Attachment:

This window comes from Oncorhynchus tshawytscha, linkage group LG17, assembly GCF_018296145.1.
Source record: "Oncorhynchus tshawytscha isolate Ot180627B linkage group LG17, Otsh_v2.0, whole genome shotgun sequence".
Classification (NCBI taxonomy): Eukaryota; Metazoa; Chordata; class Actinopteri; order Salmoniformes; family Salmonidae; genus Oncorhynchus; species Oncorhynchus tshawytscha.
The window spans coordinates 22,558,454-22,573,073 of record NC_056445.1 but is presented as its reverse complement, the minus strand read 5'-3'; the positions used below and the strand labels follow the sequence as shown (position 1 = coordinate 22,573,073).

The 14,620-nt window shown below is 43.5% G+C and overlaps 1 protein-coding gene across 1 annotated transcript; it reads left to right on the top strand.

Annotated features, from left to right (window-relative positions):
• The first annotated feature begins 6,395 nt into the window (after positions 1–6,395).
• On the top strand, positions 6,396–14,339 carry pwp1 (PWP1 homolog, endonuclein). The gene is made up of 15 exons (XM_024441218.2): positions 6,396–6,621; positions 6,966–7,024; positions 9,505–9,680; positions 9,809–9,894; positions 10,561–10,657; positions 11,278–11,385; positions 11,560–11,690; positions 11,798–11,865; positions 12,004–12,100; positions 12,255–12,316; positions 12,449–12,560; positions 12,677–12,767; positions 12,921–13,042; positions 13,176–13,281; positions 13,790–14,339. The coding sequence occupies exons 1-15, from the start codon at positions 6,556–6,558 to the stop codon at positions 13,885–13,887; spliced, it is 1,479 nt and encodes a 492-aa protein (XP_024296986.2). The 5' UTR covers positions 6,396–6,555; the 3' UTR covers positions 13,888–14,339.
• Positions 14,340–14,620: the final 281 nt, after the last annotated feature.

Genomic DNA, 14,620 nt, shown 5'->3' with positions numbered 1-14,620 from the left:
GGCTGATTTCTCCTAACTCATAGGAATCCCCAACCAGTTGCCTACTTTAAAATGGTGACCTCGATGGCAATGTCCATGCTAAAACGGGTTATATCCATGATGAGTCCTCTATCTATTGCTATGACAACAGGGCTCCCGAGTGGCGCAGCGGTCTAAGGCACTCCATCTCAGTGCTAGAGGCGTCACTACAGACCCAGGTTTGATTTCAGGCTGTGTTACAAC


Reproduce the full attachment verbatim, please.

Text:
This window comes from Oncorhynchus tshawytscha, linkage group LG17, assembly GCF_018296145.1.
Source record: "Oncorhynchus tshawytscha isolate Ot180627B linkage group LG17, Otsh_v2.0, whole genome shotgun sequence".
Classification (NCBI taxonomy): Eukaryota; Metazoa; Chordata; class Actinopteri; order Salmoniformes; family Salmonidae; genus Oncorhynchus; species Oncorhynchus tshawytscha.
The window spans coordinates 22,558,454-22,573,073 of record NC_056445.1 but is presented as its reverse complement, the minus strand read 5'-3'; the positions used below and the strand labels follow the sequence as shown (position 1 = coordinate 22,573,073).

The 14,620-nt window shown below is 43.5% G+C and overlaps 1 protein-coding gene across 1 annotated transcript; it reads left to right on the top strand.

Annotated features, from left to right (window-relative positions):
• The first annotated feature begins 6,395 nt into the window (after positions 1–6,395).
• On the top strand, positions 6,396–14,339 carry pwp1 (PWP1 homolog, endonuclein). The gene is made up of 15 exons (XM_024441218.2): positions 6,396–6,621; positions 6,966–7,024; positions 9,505–9,680; positions 9,809–9,894; positions 10,561–10,657; positions 11,278–11,385; positions 11,560–11,690; positions 11,798–11,865; positions 12,004–12,100; positions 12,255–12,316; positions 12,449–12,560; positions 12,677–12,767; positions 12,921–13,042; positions 13,176–13,281; positions 13,790–14,339. The coding sequence occupies exons 1-15, from the start codon at positions 6,556–6,558 to the stop codon at positions 13,885–13,887; spliced, it is 1,479 nt and encodes a 492-aa protein (XP_024296986.2). The 5' UTR covers positions 6,396–6,555; the 3' UTR covers positions 13,888–14,339.
• Positions 14,340–14,620: the final 281 nt, after the last annotated feature.

Genomic DNA, 14,620 nt, shown 5'->3' with positions numbered 1-14,620 from the left:
GGCTGATTTCTCCTAACTCATAGGAATCCCCAACCAGTTGCCTACTTTAAAATGGTGACCTCGATGGCAATGTCCATGCTAAAACGGGTTATATCCATGATGAGTCCTCTATCTATTGCTATGACAACAGGGCTCCCGAGTGGCGCAGCGGTCTAAGGCACTCCATCTCAGTGCTAGAGGCGTCACTACAGACCCAGGTTTGATTTCAGGCTGTGTTACAAC